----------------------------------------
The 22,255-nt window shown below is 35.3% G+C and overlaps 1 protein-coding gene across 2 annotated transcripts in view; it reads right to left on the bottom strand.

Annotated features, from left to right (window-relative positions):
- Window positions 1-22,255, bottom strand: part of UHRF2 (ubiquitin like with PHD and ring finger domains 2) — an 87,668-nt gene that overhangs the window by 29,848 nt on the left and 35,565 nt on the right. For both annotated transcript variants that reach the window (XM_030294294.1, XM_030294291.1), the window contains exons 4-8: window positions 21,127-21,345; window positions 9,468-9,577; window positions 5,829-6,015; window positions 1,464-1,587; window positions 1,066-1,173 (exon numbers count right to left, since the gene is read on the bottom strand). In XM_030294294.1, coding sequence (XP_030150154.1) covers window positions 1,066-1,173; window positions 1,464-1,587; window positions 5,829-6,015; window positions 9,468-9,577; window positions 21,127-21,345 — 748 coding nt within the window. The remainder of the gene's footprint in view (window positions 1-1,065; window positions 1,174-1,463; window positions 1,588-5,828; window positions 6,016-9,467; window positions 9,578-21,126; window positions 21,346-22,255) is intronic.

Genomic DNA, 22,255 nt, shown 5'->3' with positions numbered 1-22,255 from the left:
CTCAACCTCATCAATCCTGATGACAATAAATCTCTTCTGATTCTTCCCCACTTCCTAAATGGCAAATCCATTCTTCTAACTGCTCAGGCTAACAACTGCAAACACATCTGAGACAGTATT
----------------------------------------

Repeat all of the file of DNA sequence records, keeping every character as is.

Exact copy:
The 22,255-nt window shown below is 35.3% G+C and overlaps 1 protein-coding gene across 2 annotated transcripts in view; it reads right to left on the bottom strand.

Annotated features, from left to right (window-relative positions):
- Window positions 1-22,255, bottom strand: part of UHRF2 (ubiquitin like with PHD and ring finger domains 2) — an 87,668-nt gene that overhangs the window by 29,848 nt on the left and 35,565 nt on the right. For both annotated transcript variants that reach the window (XM_030294294.1, XM_030294291.1), the window contains exons 4-8: window positions 21,127-21,345; window positions 9,468-9,577; window positions 5,829-6,015; window positions 1,464-1,587; window positions 1,066-1,173 (exon numbers count right to left, since the gene is read on the bottom strand). In XM_030294294.1, coding sequence (XP_030150154.1) covers window positions 1,066-1,173; window positions 1,464-1,587; window positions 5,829-6,015; window positions 9,468-9,577; window positions 21,127-21,345 — 748 coding nt within the window. The remainder of the gene's footprint in view (window positions 1-1,065; window positions 1,174-1,463; window positions 1,588-5,828; window positions 6,016-9,467; window positions 9,578-21,126; window positions 21,346-22,255) is intronic.

Genomic DNA, 22,255 nt, shown 5'->3' with positions numbered 1-22,255 from the left:
CTCAACCTCATCAATCCTGATGACAATAAATCTCTTCTGATTCTTCCCCACTTCCTAAATGGCAAATCCATTCTTCTAACTGCTCAGGCTAACAACTGCAAACACATCTGAGACAGTATT